A full lymph node dissection can cause some long-term side effects. One of the most troublesome is called lymphedema. Lymph nodes in the groin or under the arm normally help drain fluid from the limbs. If they are removed, fluid may build up.This can cause limb swelling, which may or may not go away. If severe enough, it can cause skin problems and an increased risk of infections in the limb. Elastic stockings or compression sleeves can help some people with this condition. For more information, see our Lymphedema section. Lymphedema, along with the pain from the surgery itself, is a main reason why lymph node dissection is not done unless the doctor feels it is necessary. Sentinel lymph node biopsy, however, is unlikely to have the same effect. It’s important to discuss the risks of side effects with your doctor before having either of these procedures.

Postoperative Lymphocele

Some patient’s after the simple lymph node removal develop some fluid under their arm. This is called a lymphocele and can be drained very easily at Dr. Jacobson’s office with a small needle and a syringe. About 50% of patients develop this fluid collection after a sentinel lymph node biopsy for malignant melanoma or after the removal of a lymph node. Dr. Jacobsen will be following along very carefully with you. Some patients require 2 or 3 drainage visits, but most need none at all.

Surgery for Metastatic Melanoma

If melanoma has spread from the skin to other places in your body such as the lungs or brain, the cancer is not likely to be curable by surgery. Even when only 1 or 2 areas of spread are found by imaging tests such as CT or MRI scans, there are likely to be more metastases, too small to be found by these scans.

Surgery for Melanoma Metastases

Surgery is sometimes done in when there are metastases. This is intended in rare circumstances to control the cancer rather than cure it. If a limited number of metastases are present and can be removed completely, this surgery may help some people live longer. Removing metastases in some areas, such as the central nervous system, might also help prevent or relieve symptoms and improve a patient’s quality of life. But is very rare that surgery for distant melanoma tumor ormetastasis of melanoma response to surgery. Since immunotherapy now is so effective, surgical procedures for advanced melanoma is rarely necessary.

Treating Melanoma Skin Cancer

Once melanoma has been diagnosed and staged, your oncologist will discuss treatment with you. It’s important that you think carefully about your options. There are new options that are very effective now that we did not have available for patients just two years ago!

Which Treatments are used for Melanoma?

Based on the stage of the cancer and other factors, your treatment options might include:

Early melanomas can be treated with surgery alone. More advanced cancers often require other treatments. Sometimes more than one type of treatment is used. To read about the most common ways of treating these cancers, see Treatment of Melanoma Skin Cancer by Stage.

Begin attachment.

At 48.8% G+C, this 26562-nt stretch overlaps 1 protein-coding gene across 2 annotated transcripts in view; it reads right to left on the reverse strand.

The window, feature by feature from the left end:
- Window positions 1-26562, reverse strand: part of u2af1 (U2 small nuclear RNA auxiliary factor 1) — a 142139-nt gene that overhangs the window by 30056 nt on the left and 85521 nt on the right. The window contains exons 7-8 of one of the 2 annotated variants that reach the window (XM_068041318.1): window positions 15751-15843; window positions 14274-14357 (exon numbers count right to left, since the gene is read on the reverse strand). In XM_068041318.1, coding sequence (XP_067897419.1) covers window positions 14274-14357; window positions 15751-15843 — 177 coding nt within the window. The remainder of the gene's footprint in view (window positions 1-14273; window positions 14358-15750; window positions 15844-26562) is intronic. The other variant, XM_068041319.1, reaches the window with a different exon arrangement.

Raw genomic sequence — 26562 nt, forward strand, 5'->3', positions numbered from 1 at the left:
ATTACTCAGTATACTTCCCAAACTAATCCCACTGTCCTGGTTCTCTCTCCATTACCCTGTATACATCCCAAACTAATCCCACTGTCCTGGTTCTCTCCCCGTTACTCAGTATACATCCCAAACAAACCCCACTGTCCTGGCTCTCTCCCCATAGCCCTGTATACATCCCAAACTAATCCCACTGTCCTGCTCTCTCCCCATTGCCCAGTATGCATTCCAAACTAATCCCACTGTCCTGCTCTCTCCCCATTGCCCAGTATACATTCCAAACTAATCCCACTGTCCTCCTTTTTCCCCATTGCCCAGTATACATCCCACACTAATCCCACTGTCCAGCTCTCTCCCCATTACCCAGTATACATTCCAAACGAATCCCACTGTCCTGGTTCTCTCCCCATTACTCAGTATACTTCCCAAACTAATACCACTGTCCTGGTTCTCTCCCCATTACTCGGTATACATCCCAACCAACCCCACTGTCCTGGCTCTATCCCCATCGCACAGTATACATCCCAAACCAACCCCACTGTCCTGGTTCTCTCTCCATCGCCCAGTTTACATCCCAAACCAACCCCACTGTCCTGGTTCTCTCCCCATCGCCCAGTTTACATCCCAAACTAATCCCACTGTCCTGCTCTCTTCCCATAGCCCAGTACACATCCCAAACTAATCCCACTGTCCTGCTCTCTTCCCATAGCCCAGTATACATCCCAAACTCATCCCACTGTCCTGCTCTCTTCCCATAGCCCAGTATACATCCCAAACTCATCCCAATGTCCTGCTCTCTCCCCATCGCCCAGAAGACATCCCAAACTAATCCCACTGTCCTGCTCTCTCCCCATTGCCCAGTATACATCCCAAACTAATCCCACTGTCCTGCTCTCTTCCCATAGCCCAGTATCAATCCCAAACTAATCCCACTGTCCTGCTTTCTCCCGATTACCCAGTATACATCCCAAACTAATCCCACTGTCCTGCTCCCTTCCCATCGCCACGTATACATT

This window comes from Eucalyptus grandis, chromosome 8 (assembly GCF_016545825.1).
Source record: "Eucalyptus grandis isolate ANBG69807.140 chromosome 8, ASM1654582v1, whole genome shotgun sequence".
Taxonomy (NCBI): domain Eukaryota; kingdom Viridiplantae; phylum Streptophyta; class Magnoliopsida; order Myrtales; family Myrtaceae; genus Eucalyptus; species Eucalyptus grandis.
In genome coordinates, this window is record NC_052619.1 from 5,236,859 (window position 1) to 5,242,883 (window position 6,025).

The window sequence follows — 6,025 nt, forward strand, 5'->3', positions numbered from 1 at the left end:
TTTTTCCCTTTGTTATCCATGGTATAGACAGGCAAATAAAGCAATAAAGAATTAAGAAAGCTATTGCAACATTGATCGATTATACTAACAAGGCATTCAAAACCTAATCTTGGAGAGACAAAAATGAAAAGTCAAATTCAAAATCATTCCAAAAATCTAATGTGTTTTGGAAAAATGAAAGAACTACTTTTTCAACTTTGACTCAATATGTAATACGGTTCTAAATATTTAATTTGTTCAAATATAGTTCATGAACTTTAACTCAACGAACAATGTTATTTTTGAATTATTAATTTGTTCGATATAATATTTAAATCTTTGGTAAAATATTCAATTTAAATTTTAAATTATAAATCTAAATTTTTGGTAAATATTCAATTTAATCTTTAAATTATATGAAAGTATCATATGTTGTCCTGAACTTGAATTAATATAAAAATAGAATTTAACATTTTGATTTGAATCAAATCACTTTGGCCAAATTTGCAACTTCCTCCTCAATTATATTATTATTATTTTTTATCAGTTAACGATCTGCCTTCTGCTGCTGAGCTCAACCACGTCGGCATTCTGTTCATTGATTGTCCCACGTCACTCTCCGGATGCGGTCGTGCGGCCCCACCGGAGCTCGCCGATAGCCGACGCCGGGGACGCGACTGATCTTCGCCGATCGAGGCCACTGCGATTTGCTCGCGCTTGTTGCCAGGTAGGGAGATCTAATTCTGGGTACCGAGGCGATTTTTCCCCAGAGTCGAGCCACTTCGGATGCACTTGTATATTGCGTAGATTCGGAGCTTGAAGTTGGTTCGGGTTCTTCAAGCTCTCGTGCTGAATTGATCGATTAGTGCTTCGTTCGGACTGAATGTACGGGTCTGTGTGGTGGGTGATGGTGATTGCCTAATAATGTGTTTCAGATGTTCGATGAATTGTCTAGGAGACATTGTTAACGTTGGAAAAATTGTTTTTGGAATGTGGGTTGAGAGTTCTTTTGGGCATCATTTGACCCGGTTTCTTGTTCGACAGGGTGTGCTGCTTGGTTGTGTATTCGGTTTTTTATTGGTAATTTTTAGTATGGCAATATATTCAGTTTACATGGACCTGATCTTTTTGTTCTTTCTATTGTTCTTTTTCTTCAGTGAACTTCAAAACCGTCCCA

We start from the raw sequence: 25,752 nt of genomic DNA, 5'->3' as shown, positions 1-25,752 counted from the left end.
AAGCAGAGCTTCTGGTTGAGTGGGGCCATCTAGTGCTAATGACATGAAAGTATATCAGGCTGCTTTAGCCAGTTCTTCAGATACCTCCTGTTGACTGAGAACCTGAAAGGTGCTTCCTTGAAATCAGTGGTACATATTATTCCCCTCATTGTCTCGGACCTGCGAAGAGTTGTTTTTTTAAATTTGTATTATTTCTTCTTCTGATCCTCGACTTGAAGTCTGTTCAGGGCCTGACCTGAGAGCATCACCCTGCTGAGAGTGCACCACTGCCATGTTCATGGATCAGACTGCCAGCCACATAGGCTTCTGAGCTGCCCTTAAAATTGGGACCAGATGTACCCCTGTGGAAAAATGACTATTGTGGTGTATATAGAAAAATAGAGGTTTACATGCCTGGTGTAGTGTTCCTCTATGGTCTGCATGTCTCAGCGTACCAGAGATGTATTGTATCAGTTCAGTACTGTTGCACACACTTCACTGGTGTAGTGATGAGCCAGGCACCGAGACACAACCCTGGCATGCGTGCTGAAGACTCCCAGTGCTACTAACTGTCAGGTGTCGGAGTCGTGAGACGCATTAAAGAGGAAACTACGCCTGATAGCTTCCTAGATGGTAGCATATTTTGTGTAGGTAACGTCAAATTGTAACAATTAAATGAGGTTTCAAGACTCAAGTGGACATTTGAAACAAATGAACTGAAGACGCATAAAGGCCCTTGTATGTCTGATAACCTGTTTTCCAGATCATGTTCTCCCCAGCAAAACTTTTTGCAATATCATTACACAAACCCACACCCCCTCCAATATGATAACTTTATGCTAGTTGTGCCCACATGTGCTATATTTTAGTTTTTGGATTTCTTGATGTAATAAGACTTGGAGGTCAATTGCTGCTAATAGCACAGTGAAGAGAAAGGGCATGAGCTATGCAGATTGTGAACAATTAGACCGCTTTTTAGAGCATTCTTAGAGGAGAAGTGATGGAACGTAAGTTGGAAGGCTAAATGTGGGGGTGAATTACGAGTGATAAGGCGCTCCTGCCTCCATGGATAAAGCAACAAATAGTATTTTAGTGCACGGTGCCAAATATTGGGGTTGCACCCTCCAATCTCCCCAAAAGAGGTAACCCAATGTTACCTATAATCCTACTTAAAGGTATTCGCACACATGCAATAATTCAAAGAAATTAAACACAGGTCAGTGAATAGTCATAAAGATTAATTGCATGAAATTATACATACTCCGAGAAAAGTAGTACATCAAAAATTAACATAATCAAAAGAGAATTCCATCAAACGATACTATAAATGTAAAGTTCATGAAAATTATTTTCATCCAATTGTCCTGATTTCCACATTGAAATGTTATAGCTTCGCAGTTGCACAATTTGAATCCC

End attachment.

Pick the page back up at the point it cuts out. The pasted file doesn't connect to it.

Which Doctors treat Melanoma?

Depending on your treatment, you may have different types of doctors on your treatment team. These doctors may include:

  • A dermatologist: a doctor who treats diseases of the skin
  • A plastic surgeon (or reconstructive surgeon): a doctor who uses surgery to treat cancer and is able to reconstruct at the same time
  • A medical oncologist: a doctor who treats cancer with medicines such as chemotherapy, immunotherapy, or targeted therapy
  • A radiation oncologist: a doctor who treats cancer with radiation therapy

Many other specialists might be part of your treatment team as well, including physician assistants (PAs), nurse practitioners (NPs), nurses, nutrition specialists, social workers, and other health professionals. To learn more about who may be on your cancer care team, see Health Professionals Associated With Cancer Care.

Making Treatment Decisions

It’s important to discuss all of your treatment options as well as their possible side effects with your treatment team to help make the decision that best fits your needs. Some important things to think about include:

  • Your age and health issues they may limit your ability to tolerate surgery
  • The stage of melanoma
  • The likelihood that treatment will cure your cancer (or help in some other way)
  • Your feelings about the possible side effects from treatment

You may feel the need to make a decision quickly, but it is important to give yourself time to absorb the information you have just learned. It’s also very important to ask questions if there is anything you are unsure of. See What Should You Ask Your Health Care Team About Melanoma Skin Cancer? for some questions to ask.